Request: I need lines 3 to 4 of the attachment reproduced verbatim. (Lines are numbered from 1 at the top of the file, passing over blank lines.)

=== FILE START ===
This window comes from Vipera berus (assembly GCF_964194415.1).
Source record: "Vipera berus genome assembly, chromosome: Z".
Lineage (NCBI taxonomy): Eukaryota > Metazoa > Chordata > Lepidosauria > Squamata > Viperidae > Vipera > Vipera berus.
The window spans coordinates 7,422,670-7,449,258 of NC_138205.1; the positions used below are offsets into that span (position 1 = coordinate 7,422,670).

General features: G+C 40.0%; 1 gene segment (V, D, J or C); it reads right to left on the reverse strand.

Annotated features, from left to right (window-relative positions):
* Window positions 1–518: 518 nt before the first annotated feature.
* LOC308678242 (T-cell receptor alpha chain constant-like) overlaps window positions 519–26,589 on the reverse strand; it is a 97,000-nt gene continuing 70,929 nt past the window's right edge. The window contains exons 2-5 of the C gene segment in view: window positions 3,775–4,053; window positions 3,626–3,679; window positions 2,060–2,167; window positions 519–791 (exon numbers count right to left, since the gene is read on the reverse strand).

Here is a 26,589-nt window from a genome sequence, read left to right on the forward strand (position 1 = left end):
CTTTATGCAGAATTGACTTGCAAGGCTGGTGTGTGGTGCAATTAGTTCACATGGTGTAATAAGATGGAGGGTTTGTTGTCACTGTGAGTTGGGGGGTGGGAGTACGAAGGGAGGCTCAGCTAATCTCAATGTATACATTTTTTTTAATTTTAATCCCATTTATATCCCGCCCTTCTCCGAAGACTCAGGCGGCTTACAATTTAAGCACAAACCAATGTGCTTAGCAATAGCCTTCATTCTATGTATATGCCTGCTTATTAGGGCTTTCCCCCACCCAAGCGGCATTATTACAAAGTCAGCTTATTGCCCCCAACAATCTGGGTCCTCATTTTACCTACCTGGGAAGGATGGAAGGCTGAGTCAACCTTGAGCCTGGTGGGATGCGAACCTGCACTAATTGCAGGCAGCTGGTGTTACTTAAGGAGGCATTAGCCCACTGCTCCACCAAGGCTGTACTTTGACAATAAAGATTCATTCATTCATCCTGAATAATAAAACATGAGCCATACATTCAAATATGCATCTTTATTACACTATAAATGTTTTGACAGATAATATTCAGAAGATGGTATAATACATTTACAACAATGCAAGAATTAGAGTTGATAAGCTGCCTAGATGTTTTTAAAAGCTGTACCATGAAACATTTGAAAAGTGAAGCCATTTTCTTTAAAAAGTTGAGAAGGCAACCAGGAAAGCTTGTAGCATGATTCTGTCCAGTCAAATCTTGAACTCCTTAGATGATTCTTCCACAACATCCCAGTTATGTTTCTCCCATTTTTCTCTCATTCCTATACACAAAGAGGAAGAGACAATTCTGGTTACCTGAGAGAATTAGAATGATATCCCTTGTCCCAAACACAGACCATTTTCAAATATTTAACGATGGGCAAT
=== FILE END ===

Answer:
Lineage (NCBI taxonomy): Eukaryota > Metazoa > Chordata > Lepidosauria > Squamata > Viperidae > Vipera > Vipera berus.
The window spans coordinates 7,422,670-7,449,258 of NC_138205.1; the positions used below are offsets into that span (position 1 = coordinate 7,422,670).